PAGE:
By Pavan Srinath
Uttarakhand has been a scene of unfolding horror for the past four days, and is a human tragedy occuring at a scale that is staggering. For many people in India, it is also a disaster that hits home – as millions have visited Uttarakhand on pilgrimage and have seen the places that we now see on the television with dread.
The scale of damage due to floods is not yet known, but is certainly immense. The loss of human lives above all, and the destruction of public and private property will likely haunt the residents for many years. The loss of lives, currently estimated in the hundreds – can go up to the thousands or even more, given the large number of people currently reported as missing. A disaster such as this requires rapid, thorough rescue and relief operations, of which by all counts the army and the state officials are doing an admirable job. Thereafter comes time for rebuilding and sombre reflection, as well as thorough investigations into the causes for the disaster, the amplifiers, and the role of human error, malfeasance and failures.
What do we have instead? Loud war cries that the disaster in Uttarakhand was man-made, and that political parties gave in to various mafias and increased the scale of destruction unleashed upon much of Uttarakhand.
One human factor that can be brough into this discussion as a causative agent is climate change, but only with great care. While anthropogenic climate change has been established as a very likely cause for the increase in the frequency and intensity of extreme weather events in India and elsewhere in the world, there are two strong caveats to this link. First, it is impossible to say whether an individual event has a greenhouse gas or a warm climate footprint. This is the case for everything from Hurricane Sandy to the cloudburst over Uttarakhand. Second, empirical evidence for the relationship between the monsoon and climate change is still very limited. There are many theories on what climate change is likely to do to the Indian summer monsoon, but much of it is still unknown. While the summer monsoon hit the coast of Kerala around the usual date this year, its march over the long leagues from Kanya Kumari to the Himalayas was exceptionally quick. The most honest, if uncomfortable, statement is that we don’t know if climate change caused the cloudburst over Uttarakhand, nor do we know that climate change could make such events more frequent or intense.
The reasons for declaring the disaster as man-made were given in a Down to Earth home page feature as the increase in hydel projects in the state, roads and infrastructure destabilising the mountains, and development increasing the frequency and intensity of landslides.
Is any of this true? On the first count of hydroelectric power projects and excessive dam-building in Uttarakhand, the reality is far from the rhetoric. While it is true that there are ambitious plans for dam construction in the state, especially on the Ganga and its tributaries, very few projects have actually been implemented and are operational. The map below from SANDRP shows that on the Ganga, only 16 hydel projects had been commissioned, 13 were under construction, and 54 were proposed as of a year or two ago. The picture has not changed rapidly since then. We can do better than blaming widespread floods on paper dams.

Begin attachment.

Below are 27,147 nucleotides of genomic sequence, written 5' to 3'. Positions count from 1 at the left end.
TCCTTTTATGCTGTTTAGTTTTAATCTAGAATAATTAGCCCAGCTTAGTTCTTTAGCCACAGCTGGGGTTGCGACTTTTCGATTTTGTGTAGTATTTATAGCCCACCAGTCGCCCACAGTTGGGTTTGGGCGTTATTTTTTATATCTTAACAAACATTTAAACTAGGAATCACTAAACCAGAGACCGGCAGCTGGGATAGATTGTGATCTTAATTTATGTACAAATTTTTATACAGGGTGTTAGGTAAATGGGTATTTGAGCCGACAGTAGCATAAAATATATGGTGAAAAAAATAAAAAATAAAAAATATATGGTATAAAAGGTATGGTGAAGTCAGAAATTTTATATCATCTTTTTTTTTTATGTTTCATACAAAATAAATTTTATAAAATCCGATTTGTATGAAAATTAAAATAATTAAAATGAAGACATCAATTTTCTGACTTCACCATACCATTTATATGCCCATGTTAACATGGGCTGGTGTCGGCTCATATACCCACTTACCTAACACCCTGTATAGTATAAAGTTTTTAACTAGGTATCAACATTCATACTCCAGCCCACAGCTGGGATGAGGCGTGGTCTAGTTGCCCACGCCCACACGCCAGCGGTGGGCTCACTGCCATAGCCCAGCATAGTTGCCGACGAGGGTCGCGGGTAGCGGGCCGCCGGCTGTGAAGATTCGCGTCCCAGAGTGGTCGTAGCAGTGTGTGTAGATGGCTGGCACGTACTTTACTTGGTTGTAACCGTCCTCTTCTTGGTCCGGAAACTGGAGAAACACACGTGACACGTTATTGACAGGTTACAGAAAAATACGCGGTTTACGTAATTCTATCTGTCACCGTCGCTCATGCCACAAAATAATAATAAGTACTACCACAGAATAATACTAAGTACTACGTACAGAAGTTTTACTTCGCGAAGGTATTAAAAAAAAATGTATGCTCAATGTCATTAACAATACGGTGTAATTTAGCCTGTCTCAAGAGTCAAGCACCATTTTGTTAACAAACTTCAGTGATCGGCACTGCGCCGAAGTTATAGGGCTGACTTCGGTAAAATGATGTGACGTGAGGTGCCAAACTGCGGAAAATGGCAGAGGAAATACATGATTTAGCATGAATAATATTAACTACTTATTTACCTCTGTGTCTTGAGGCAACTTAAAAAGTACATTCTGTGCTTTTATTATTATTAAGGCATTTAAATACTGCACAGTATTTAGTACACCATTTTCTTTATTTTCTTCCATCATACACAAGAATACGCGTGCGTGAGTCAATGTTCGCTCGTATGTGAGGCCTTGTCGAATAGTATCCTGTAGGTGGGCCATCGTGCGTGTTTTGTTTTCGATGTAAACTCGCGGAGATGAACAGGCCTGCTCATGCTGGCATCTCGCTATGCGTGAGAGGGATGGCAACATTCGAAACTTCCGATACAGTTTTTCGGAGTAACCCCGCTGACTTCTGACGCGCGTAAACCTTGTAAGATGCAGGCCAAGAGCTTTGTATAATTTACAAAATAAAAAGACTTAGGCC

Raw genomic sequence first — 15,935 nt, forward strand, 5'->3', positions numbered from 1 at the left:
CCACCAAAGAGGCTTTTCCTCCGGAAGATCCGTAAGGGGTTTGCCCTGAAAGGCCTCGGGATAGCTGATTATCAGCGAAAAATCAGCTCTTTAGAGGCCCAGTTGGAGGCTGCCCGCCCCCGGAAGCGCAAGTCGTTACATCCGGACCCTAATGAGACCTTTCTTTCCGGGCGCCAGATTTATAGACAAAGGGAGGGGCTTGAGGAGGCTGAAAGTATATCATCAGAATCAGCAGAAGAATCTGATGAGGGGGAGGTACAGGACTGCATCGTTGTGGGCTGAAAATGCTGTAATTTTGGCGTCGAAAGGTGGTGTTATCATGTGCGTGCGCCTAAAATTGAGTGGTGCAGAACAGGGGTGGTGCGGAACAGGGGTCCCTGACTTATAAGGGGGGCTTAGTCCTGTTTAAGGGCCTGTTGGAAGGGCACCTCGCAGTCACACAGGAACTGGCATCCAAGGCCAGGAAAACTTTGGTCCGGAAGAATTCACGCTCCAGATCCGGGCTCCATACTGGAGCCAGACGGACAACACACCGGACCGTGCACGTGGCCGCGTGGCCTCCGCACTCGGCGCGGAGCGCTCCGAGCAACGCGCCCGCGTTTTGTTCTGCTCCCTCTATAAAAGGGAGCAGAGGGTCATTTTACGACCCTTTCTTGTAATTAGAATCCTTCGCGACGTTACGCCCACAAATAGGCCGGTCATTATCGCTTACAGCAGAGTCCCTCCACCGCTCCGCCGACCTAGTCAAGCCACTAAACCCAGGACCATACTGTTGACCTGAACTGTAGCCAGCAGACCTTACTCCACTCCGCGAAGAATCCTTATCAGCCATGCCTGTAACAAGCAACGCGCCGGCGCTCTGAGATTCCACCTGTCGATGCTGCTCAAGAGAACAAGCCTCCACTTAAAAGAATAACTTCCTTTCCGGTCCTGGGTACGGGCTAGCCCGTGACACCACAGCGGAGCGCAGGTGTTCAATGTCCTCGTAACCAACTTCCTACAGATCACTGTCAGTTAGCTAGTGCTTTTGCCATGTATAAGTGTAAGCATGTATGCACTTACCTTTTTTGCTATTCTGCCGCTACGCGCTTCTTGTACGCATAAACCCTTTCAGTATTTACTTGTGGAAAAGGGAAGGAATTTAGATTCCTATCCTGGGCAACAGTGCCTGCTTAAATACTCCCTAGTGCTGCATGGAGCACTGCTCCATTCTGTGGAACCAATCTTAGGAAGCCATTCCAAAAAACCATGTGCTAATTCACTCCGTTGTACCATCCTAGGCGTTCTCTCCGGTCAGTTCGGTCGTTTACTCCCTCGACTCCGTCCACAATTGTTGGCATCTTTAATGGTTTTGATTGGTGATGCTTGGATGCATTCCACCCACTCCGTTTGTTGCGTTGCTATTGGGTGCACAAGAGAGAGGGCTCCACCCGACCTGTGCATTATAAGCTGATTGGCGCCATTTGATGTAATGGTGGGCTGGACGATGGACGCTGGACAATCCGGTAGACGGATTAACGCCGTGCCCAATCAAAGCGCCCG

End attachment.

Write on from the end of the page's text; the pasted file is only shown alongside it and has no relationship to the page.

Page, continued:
On all other counts of “development” causing or worsening the disaster, the litmus test is the impact at Kedarnath. The holy pilgrimage site of Kedarnath is a valley on the banks of the river Mandakini that lies high above much of the upper Gangetic basin at 3600 metres above sea-level [See Kedarnath on Google Maps]. Above it is wildnerness and inhabitable mountains, and motorable roads are yet to reach the place. Pilgrims drive up to Gauri Kund, and trek up the last 14 kilometres, climbing some six thousand feet in the process. There are no roads, bridges or extensive artificial interventions around Kedarnath, except for the temple and surrounding hotels and housing that has sprung up.
In spite of this, Kedarnath has been among the worst hit areas in this disaster. Floodwaters swept into the settlement, bringing with them vast amounts of debris and cutting off access for about 8,000 people from the rest of the region.
We have to live in an evidence-free world to say that the horrific natural disaster that struck Kedarnath was man-made. Kedarnath, as the map below shows, lies high above even proposed dams and has only the most minimal amounts of development. It is the benchmark by which one can say that the flooding in Uttarakhand has been more prolific than any other in living memory, above and beyond any “man-made” effects.
All this has been said in full recognition of the fact that Uttarakhand has always been profoundly vulnerable to flooding, and that there has always been a high risk of natural disasters. The notion that such floods could happen some day was far from unknown. The hope that it may not happen to us or in our lifetimes as free of evidence as some of the claims I mentioned above. Places between Rudraprayag and Rishikesh on the Ganga have evidently not built any resilience against an event such as this.
Unfortunately, the value for human life in India still remains disturbingly low. It is specious to singularly blame governments for this, without also pointing fingers to all of us as a society. But it is certainly better to reflect on how we can build resilience to natural disasters than to think in terms of false choices such as “Is it just another flash flood or is it a man made disaster?“.
Originally written by Pavan Srinath in The Transition State blog on the Indian National Interest.